Ask the Agronomist: Corn Rootworm

Thanks for tuning into Week 12 of our “Ask the Agronomist” Audiocasts. Guest Agronomist and Latham Hi-Tech Seeds Regional Sales Manager for Eastern Iowa, Jerry Broders, is filling in for Latham’s Senior Agronomist, Mark Grundmeier. To listen to Jerry’s response to this week’s question about Corn Rootworm, play the audio file below.

 

Listen to this week’s Ask the Agronomist to learn about effective strategies for fighting Corn Rootworm.

Q: We’ve gotten some damage from Northern Corn Rootworm. What else are you seeing out in the fields across your territory?

A: Western and Northern Corn Rootworm are common insects that are well versed in overcoming control practices. That’s why we recommend farmers scout all fields for corn rootworm. Northern Corn Rootworm feeds on corn silks, but Western Corn Rootworm can feed on leaves, too.

The wide range in planting dates this spring creates a perfect opportunity for rootworm beetles to move between fields. A late-maturing corn field may attract a large number of beetles if neighboring corn has stopped producing pollen.  Beetles may also move into corn and/or soybean fields that have an abundance of pollen-producing weeds, including volunteer corn, ragweed or foxtails.

Q: What type of damage should farmers look for?

A: Corn rootworm larvae feed on roots. Check fields for lodged plants, especially now that storms might be affecting stands. However, don’t assume lodging is a result of corn rootworm as compaction from planting into wet soils can cause poor stands.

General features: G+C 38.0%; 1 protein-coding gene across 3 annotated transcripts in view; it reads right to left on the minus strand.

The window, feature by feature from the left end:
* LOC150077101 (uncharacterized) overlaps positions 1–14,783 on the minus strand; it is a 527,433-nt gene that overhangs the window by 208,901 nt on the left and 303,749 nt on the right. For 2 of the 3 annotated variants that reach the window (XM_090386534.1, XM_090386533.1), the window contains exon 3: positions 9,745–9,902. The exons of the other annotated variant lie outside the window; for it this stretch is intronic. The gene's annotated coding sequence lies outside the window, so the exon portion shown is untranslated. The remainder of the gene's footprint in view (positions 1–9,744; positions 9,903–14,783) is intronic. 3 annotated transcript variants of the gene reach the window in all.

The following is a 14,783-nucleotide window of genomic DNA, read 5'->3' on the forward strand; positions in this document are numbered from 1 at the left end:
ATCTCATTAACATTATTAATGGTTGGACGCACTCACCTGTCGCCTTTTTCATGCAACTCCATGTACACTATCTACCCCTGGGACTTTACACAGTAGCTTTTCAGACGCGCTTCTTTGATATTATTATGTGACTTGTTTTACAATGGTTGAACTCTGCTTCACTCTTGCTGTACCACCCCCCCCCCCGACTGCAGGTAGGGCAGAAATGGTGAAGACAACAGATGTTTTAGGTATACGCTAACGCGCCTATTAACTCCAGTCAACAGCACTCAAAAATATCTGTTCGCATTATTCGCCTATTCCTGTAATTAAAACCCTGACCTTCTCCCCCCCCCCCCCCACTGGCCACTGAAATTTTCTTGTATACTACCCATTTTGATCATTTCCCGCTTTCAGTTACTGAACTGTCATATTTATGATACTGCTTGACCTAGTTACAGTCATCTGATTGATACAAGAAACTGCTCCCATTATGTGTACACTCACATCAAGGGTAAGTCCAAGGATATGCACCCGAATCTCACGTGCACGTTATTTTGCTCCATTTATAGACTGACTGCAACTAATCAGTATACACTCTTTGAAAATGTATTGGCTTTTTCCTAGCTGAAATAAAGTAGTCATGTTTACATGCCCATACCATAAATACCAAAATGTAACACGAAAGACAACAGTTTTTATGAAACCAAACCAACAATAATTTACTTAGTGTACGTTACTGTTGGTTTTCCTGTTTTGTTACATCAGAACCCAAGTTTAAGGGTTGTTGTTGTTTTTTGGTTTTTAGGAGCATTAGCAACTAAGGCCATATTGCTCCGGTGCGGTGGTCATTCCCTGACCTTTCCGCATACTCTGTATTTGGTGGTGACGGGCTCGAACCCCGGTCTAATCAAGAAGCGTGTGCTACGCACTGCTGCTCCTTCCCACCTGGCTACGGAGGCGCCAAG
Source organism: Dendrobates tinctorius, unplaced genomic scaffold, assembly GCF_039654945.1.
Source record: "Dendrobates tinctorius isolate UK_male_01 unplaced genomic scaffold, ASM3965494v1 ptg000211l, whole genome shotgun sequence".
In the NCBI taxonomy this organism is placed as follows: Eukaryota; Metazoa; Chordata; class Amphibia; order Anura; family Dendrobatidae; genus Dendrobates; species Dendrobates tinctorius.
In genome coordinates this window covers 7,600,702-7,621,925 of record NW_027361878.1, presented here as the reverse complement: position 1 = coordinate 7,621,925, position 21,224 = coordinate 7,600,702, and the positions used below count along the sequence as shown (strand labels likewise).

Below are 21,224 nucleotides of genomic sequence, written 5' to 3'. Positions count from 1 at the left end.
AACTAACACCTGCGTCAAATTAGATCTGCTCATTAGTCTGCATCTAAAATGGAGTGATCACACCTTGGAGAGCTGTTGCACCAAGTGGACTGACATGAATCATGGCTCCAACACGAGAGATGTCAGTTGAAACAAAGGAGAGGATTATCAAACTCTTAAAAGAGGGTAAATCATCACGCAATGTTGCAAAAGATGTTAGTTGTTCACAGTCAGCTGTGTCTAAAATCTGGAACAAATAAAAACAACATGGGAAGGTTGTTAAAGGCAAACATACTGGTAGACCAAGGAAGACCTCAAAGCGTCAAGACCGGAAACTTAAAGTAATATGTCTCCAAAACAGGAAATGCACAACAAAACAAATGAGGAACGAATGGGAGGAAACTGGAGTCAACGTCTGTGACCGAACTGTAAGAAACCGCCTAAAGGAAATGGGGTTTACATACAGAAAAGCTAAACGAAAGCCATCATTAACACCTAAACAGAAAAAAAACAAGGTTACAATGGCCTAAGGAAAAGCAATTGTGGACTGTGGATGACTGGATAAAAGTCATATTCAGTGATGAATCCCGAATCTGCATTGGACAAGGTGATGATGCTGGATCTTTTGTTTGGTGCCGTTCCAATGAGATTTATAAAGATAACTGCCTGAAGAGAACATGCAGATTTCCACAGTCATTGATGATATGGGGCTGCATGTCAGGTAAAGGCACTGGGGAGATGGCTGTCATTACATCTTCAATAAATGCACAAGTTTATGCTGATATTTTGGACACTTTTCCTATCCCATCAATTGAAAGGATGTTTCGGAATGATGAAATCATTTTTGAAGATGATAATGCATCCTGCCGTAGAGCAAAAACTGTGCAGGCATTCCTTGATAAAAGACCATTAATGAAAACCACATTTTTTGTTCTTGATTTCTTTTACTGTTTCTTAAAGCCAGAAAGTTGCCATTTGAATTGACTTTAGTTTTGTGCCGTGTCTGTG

Preventative maintenance needs to be done to reduce risk for next year’s crop. Especially in corn-on-corn fields, spray insecticide to rid the field of any larvae that may have been laid. Also make sure that fields with corn rootworm problems this year get traited corn next year that protects against corn rootworm. Latham Hi-Tech Seeds has hybrids referred to as Gladiator™ hybrids that have undergone rigorous testing to ensure they perform well under intense corn rootworm pressure.

Q: With a name like Gladiator, it sounds like we’re declaring war on insects! What “weapons” make these hybrids effective against insects?

A: Latham has a full lineup of products ranging from 92 day to 114 day maturities.  We use Genuity® SmartStax® products, as well as Syngenta’s Agrisure 3122 since these contain two modes of action for below-ground insects.  In addition, we are eagerly waiting for full approval of Syngenta’s new Duracade double rootworm trait that looks very promising.

If you have a question about what you’re seeing in the fields, feel free to ask! Send your questions via Twitter to @LathamSeeds, in a private message on Facebook or call our office at 1-877-GO-LATHAM (1.877.465.2842).

Also be sure to check out TheFieldPosition.com for timely agronomic information. Crop reports from specific areas across Latham’s six-state marketing area are published every Wednesday during the growing season by Latham’s regional sales managers in each of those locations. New articles are posted each week day on our blog. You can even search for “topics” by simply typing key words into the search bar on the upper right-hand corner.

Thanks for tuning in to this week’s Ask the Agronomist. We’ll be back again next week to field all of your questions during #grow16.

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